Characteristics of a Flipped Classroom

flipped-classroom1Flipped classrooms are starting to gain in popularity across various levels of education.

Empowered by today’s tech tools, learners can now absorb content on their own time and then use class time to practice what they’ve learned.

It is this blended learning approach that makes flipped classrooms an attractive option for educators.

Lecturing can be done in a virtual environment using elearning and a robust learning management system. Even quizzes can be administered during non-standard classroom hours so that it can instead be used towards the practical application of the concepts being taught.

While this structure is primarily used in education (both universities and K-12 in the United States), one can see how it would also be of value to the corporate sector.

Perhaps the biggest challenge in that space is that there has to be ample incentive for employees to take the online courses prior to the live training sessions. Not impossible of course, but certainly a bit more challenging than in a school setting given that a student’s grade is tied to their participation.

So what does a flipped classroom look like today? There are a variety of characteristics in a flipped classroom environment. Below are some findings from a study conducted by the University of Queensland (Australia).

Subjects Most Flipped

  • Science
  • Math
  • Programming

Resources Leveraged

  • Screencasting
  • YouTube
  • Podcasts
  • eBooks

Tech Used For Access

  • Laptops
  • Tablets
  • Mobile Devices

Key Educator Concerns

  • Limited home connectivity
  • Accurately measuring learning gains

Teacher Tools

  • Learning management systems
  • iTunesU

Motivation For Flipping

  • Improve grades
  • Improve critical thinking skills
  • Improve professional skills
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About the Author:

Justin Ferriman is the co-founder and CEO of LearnDash, the WordPress LMS trusted by the world's leading organizations, such as the University of Michigan, Digital Marketer, WPEngine, and Infusionsoft. Justin has made a career as an elearning consultant where he has implemented large-scale training programs for Fortune 500 companies. Twitter | LinkedIn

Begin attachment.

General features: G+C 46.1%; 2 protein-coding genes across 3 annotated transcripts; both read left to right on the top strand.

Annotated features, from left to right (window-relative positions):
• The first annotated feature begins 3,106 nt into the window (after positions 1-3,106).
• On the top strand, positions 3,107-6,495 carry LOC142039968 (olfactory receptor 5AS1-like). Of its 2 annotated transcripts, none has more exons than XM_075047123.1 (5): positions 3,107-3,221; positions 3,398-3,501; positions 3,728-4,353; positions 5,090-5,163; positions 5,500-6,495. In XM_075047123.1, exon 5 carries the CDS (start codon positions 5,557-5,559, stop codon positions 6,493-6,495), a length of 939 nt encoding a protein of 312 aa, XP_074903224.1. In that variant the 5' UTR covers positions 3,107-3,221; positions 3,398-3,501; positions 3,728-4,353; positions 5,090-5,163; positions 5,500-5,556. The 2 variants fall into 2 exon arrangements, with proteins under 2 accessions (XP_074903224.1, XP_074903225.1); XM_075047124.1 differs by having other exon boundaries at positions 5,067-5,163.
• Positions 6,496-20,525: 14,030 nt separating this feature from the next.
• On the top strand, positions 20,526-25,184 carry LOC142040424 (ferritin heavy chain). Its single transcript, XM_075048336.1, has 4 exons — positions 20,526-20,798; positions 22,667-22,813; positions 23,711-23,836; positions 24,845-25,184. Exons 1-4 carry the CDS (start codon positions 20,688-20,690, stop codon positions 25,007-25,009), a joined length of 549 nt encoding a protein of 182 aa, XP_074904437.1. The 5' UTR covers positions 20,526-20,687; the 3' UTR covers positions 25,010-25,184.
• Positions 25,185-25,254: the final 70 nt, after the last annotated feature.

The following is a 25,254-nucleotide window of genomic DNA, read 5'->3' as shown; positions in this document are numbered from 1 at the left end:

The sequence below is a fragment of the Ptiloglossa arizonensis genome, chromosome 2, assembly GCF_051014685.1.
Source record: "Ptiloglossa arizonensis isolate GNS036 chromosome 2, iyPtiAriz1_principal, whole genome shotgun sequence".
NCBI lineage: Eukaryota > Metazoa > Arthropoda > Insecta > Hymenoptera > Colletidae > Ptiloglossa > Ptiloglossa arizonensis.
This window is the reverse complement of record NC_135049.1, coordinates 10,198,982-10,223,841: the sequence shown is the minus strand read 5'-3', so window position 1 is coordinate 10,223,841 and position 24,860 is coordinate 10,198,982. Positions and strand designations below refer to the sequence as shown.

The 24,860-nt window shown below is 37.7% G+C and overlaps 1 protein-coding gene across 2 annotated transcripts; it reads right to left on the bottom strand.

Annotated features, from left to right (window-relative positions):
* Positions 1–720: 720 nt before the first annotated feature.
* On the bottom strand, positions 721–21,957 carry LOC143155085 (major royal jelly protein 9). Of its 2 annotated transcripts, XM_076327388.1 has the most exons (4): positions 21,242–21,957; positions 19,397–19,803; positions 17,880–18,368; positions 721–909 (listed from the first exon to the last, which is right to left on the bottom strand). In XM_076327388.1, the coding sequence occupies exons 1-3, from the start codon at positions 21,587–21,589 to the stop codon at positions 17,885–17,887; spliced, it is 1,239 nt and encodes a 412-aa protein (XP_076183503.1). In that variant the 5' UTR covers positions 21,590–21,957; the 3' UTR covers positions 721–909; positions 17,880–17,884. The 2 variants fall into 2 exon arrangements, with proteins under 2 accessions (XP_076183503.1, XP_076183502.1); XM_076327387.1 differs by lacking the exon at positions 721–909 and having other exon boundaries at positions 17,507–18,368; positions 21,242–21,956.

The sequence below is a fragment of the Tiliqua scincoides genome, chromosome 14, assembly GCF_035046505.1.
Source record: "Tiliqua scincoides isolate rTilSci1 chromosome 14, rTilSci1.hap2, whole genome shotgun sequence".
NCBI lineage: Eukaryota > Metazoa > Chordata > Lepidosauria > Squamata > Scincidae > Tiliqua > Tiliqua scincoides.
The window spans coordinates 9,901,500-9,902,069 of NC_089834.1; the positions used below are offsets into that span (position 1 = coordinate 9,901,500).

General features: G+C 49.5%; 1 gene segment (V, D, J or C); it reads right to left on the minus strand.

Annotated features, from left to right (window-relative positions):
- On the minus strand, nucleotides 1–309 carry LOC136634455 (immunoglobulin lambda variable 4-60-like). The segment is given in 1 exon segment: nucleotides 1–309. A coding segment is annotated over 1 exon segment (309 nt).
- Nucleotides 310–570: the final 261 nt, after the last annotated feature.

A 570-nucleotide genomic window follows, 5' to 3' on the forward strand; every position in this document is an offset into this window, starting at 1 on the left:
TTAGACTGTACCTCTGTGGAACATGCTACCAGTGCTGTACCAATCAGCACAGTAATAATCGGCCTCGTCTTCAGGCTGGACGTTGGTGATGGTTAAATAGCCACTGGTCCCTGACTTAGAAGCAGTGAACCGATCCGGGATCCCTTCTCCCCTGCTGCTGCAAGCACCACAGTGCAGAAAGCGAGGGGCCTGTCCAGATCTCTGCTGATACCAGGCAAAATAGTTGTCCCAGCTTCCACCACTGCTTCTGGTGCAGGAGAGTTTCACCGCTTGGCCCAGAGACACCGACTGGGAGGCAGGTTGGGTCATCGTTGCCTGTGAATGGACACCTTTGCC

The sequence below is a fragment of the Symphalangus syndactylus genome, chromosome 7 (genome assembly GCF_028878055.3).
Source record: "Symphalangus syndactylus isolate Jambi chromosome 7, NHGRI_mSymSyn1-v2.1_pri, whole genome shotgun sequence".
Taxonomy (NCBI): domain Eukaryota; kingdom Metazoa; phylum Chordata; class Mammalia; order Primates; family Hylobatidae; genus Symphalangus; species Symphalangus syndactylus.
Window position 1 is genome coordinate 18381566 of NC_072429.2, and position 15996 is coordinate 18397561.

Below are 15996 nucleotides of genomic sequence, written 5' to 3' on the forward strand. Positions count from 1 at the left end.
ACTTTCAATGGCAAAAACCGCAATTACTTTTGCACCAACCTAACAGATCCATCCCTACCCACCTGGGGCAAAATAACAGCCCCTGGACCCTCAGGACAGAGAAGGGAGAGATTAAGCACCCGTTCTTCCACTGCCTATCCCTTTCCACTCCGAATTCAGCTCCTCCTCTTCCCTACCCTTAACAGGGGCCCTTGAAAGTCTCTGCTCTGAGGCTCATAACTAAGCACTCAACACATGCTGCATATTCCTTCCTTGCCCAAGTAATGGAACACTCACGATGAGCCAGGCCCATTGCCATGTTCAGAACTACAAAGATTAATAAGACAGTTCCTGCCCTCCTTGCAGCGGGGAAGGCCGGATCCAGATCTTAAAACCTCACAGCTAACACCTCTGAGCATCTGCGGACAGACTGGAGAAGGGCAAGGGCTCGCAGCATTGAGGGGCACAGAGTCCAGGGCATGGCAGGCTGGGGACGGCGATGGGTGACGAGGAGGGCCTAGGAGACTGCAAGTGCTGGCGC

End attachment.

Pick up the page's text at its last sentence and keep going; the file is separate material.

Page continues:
2 Comments
  1. Hey, Justin. I have used ‘flipped’ learning in a corporate and an association context. As an example, I offered a four-module online set for pre-work on a banking topic. Then used the two 1 1/2 hour sessions at the conference for application. The first was review of the pre-work and yes, about 1/3rd had not taken the modules. So i focused on those who had done the pre-work but my topic is complex, so those who had did not mind a review as long as it was not just a repeat of the pre-work.

    The second 1 1/2 session was small group case study process, again, much more in depth than we could have done if we had to provide the learning at the same time as the application.

    The client was thrilled and it was a much better use of the face-to-face time.

  2. Kathy

    Thank you for this article. I’m particularly interested in your statement, “Perhaps the biggest challenge in that space is that there has to be ample incentive for employees to take the online courses prior to the live training sessions.” That is the challenge we are facing in our corporate organization as we start to use flipped classrooms. What recommendations do you have for ensuring employees take the courses?

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